• defalcate •
di-fahl-kayt, de-fêl-kayt • Hear it!
Part of Speech: Verb
Meaning: 1. (Intransitive) Embezzle, misappropriate property that is your fiduciary responsibility. 2. To cut or lop off, to deduct, diminish, subtract, abate. 3. (Law) Reduce a claim by deducting a counterclaim.
Notes: Today's Good Word, like all Latinate words ending on -ate, comes with an activity noun defalcation, a personal noun, defalcator, and an adjective, defalcational.
In Play: Unlike embezzle, the first sense of this word may not take a direct object; it is intransitive: "Les Cheatham defalcated from funds entrusted to him by the pastor of his church." The second sense is less often used, but is still usable in sentences such as this: "Noam Knott is known for defalcating those parts of his duty that do not please him."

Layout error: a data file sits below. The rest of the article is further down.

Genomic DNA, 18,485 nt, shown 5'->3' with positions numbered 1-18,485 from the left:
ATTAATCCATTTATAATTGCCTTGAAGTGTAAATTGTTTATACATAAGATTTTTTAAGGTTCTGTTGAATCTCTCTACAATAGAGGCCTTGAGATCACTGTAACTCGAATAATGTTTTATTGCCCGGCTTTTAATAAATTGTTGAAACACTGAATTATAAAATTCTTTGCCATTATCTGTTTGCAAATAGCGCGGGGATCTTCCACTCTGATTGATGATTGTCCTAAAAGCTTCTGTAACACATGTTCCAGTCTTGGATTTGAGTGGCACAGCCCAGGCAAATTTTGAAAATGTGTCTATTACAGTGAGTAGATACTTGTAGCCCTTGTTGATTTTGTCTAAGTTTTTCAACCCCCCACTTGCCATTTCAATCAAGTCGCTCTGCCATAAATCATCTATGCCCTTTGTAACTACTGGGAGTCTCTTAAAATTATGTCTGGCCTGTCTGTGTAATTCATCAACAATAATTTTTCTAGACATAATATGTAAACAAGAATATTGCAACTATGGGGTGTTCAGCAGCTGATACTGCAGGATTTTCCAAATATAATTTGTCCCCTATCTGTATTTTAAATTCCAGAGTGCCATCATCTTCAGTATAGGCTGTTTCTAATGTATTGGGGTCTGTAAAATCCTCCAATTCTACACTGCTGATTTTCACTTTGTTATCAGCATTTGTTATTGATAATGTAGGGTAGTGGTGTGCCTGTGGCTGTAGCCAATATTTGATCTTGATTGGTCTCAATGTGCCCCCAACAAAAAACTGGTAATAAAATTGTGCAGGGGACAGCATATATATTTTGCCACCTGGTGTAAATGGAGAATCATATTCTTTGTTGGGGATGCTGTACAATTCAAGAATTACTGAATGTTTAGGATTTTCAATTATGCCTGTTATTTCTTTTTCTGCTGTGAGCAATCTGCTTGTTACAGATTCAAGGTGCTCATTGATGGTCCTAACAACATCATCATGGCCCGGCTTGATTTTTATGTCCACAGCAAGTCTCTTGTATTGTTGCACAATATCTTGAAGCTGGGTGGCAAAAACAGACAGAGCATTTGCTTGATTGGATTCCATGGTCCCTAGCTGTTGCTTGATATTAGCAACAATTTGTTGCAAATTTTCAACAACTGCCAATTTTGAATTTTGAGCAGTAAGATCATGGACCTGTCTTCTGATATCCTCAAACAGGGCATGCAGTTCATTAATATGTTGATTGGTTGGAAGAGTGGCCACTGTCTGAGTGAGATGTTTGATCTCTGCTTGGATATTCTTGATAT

Word History: Today's Good Word comes from defalcatus, the past participle of Medieval Latin defalcare, comprising de- "(away) from" + falx [falc-s] "sickle, scythe" + a verbal ending. English has several other words implying "sickle" that were taken from Latin or its descendant, French: falcate and falciform "sickle-shaped", and falchion "a curved knife". Falcon also seems also to be derived from falx, probably because of its curved bill, but there are several competing theories of the origin of this word. Evidence from the Celtic and Balto-Slavic languages points to falx originating in a Proto-Indo-European word meaning "needle". However, this PIE word seems not to have spread outside the few language families mentioned here. (Today's Good Word was recommended by Jeb Britton III, who loves the word, if not the act itself.)
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